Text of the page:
You can laugh this off if you like on grounds that Schumer has no power to force any of it and is unlikely to have it come January. But Pelosi might in the House. As such, it’s a sneak preview of what the second half of Trump’s term will look like if Democrats gain control of either chamber in Congress.

There’s little she could do to shake loose the tax returns, but haul Trump advisors, et al., before the House to find out if anything concerning happened behind the scenes in Helsinki — particularly in those mysterious two hours in which Trump and Putin were conversing alone with interpreters? Sure, why not? Even if they tried to decline answering on executive-privilege grounds, that would look shady under the circumstances and would be milked by Democrats for political gain.

It’s Schumer’s good fortune that the man in charge of the Senate Foreign Relations Committee is both a Trump critic and retiring from politics this fall, leaving him with nothing to fear from taking the Democratic suggestions to quiz Trump staffers on the Putin summit. As chance would have it, one of the most important staffers is already scheduled to testify before the committee soon:

“You see people down on the floor scurrying around trying to find a way to push back against what has happened,” Mr. Corker said. “The dam has broken. What we’ve got to figure out is how do we deal with it, because the president in 15 minutes can foul up six months or a year of good will.”

Mr. Corker said he expected Secretary of State Mike Pompeo to testify before his committee next week. He called for a vote on legislation intended to give Congress a say on another foreign policy matter deeply dividing Republicans, the president’s implementation of national security tariffs. And he said that he was in discussions with Senator Marco Rubio, Republican of Florida, to try to advance a bill written with Senator Chris Van Hollen, Democrat of Maryland, that would create new sanctions authorities to punish Russia should it interfere this November.

There’s common ground between the parties on stiffening sanctions on Russia. Congress passed new sanctions last year over Trump’s objections; an easy way for Ryan and McConnell to signal a break with him on this issue would be to expand them further while POTUS is busy chasing the dream of a Russian reset. A more significant matter of potential cooperation, mentioned by Schumer in the clip, would be to pass something protecting Mueller from termination without the approval of a court. All you’d need in the Senate are 11 Republicans to join with Democrats to get it done, but (a) it’s likely impossible in the House per the Hastert Rule, (b) it would pit congressional Republicans squarely against Trump and his base on the Russiagate “witch hunt” right before the midterms, and (c) Trump would certainly veto it, forcing Ryan and McConnell to come up with two-thirds majorities in both houses to override the veto. A veto would look bad politically but Trump would claim a “neutral” reason for it, namely that he believes the legislation is unconstitutional as a violation of separation of powers by removing some of the president’s authority over the special counsel to another branch. I just don’t know how that bill passes without Dems in charge of both chambers.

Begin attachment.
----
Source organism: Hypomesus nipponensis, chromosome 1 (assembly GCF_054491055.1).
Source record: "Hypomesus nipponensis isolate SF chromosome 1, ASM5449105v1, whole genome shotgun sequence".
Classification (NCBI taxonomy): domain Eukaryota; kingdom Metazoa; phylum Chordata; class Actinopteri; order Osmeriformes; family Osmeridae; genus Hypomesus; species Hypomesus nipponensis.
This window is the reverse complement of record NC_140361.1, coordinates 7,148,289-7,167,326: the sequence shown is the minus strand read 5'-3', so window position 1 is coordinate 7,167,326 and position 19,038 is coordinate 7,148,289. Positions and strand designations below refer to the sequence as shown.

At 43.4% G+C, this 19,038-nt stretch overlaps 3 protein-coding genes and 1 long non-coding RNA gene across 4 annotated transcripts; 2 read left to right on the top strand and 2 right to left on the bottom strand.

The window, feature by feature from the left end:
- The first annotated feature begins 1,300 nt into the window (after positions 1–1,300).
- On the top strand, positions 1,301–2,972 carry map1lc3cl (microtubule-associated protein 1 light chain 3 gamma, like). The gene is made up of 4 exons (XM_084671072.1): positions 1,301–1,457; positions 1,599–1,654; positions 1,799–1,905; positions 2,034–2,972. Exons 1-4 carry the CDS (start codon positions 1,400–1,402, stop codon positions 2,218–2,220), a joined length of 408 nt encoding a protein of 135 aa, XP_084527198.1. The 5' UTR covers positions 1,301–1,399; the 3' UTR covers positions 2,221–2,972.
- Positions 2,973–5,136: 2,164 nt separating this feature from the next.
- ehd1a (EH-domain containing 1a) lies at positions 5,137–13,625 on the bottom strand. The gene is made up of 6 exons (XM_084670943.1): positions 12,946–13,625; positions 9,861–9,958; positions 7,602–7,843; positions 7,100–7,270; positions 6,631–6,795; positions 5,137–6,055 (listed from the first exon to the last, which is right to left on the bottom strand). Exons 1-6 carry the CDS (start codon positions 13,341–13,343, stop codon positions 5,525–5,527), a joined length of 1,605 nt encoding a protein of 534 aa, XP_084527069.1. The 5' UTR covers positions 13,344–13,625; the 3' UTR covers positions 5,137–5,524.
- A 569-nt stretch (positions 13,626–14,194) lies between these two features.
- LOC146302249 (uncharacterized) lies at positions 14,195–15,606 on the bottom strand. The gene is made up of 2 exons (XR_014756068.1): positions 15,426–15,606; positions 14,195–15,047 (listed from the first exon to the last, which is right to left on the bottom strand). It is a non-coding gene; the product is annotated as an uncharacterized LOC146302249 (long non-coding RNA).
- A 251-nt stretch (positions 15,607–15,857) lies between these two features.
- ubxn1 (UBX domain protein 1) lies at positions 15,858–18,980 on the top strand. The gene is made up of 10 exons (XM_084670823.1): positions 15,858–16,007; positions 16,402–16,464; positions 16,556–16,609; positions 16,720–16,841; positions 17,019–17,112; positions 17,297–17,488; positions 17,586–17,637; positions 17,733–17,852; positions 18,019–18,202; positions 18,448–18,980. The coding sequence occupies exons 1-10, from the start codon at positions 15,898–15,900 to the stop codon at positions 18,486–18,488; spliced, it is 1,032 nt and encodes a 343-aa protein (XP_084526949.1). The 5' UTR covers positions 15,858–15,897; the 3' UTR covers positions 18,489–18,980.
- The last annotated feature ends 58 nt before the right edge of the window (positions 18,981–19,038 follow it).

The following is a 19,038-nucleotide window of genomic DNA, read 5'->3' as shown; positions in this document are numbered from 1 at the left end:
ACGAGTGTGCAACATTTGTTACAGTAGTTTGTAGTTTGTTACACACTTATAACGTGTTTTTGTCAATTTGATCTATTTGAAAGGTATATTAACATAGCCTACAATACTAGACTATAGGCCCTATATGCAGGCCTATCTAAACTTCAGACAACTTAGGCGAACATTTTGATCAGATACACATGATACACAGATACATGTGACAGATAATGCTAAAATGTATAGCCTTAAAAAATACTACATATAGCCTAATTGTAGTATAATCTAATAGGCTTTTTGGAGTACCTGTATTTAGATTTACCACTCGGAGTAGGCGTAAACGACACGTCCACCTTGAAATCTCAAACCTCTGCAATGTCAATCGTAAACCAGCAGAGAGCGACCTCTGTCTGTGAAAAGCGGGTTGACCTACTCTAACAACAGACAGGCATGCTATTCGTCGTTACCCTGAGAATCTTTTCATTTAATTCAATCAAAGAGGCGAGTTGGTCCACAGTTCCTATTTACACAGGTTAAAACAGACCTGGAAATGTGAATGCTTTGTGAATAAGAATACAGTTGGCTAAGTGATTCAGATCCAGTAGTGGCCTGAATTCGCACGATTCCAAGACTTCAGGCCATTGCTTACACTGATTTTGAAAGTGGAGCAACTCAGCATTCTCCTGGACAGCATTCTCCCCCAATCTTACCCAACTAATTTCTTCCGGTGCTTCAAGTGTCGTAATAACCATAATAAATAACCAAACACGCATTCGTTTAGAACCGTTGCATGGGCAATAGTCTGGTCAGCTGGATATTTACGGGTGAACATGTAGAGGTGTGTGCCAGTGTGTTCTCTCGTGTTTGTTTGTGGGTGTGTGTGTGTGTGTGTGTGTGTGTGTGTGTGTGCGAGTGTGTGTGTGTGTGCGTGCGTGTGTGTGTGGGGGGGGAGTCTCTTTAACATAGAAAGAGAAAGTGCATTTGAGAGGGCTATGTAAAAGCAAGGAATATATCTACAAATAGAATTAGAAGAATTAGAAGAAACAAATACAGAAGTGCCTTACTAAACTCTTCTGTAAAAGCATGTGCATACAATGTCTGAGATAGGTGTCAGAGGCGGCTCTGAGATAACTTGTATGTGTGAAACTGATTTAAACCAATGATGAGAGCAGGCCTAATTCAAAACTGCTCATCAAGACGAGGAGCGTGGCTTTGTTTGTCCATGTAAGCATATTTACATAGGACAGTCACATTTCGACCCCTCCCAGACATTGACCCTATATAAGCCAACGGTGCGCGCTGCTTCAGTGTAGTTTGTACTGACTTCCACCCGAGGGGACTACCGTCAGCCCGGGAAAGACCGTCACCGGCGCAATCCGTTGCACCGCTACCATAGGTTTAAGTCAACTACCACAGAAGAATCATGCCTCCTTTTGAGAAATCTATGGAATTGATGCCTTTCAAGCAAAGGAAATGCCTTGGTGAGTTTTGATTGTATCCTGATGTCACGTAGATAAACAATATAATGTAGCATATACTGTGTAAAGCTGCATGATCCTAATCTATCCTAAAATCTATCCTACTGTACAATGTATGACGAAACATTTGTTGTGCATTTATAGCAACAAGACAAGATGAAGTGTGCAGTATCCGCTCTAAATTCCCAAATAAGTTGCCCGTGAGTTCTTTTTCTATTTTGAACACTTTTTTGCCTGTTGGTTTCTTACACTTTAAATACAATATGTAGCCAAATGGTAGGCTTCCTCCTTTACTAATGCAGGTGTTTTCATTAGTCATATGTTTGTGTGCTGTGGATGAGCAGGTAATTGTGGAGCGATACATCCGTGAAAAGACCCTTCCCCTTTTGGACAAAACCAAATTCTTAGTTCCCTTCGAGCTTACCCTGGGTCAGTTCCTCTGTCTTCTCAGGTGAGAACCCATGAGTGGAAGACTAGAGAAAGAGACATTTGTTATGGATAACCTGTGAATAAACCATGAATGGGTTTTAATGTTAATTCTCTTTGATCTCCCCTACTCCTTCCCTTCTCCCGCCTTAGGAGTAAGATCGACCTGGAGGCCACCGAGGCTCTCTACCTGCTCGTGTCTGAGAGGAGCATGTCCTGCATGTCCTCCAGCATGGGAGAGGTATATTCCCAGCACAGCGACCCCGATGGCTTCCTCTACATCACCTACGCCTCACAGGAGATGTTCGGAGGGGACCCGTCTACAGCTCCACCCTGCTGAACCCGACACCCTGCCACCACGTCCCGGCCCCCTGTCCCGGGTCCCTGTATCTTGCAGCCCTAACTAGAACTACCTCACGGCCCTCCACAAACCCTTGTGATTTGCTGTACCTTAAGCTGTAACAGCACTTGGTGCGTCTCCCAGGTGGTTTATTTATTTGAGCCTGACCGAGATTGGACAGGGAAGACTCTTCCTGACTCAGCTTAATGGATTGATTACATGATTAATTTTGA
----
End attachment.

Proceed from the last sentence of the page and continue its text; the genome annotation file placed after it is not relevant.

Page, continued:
As for the demand for Trump’s tax returns, George Will thought of that too today in a column entitled, er, “This sad, embarrassing wreck of a man”:

America’s child president had a play date with a KGB alumnus, who surely enjoyed providing day care. It was a useful, because illuminating, event: Now we shall see how many Republicans retain a capacity for embarrassment…

Americans elected a president who — this is a safe surmise — knew that he had more to fear from making his tax returns public than from keeping them secret. The most innocent inference is that for decades he has depended on an American weakness, susceptibility to the tacky charisma of wealth, which would evaporate when his tax returns revealed that he has always lied about his wealth, too. A more ominous explanation might be that his redundantly demonstrated incompetence as a businessman tumbled him into unsavory financial dependencies on Russians. A still more sinister explanation might be that the Russians have something else, something worse, to keep him compliant.

Schumer and Pelosi will never get a bill through Congress requiring presidential candidates to release their tax returns as long as Trump’s president, although I think it’s a reasonably safe bet that there’ll be bipartisan action on that once he’s out of office. The Republican establishment kicks itself every day for not having that law in place before 2016, having assumed that every presidential nominee would voluntarily disclose his or her returns as part of the campaign and would be pilloried by voters if they refused full transparency. If — if — there’s something scandalous in Trump’s returns, a statutory disclosure requirement might have spared them from the whole Trump phenomenon. Look for that bill sometime in 2021 or 2025, depending upon Trump’s own political fortunes. In the meantime, look to blue-state legislatures to pass something before 2020 requiring the release of state tax returns in order to qualify for ballot access. Would that law be constitutional? *Shrug*

Oh, amid all this, Pelosi is pushing a measure to condemn Trump for his Helsinki comments, which has zero chance of being brought to the floor in either chamber, let alone passing. Get in the game, Nancy.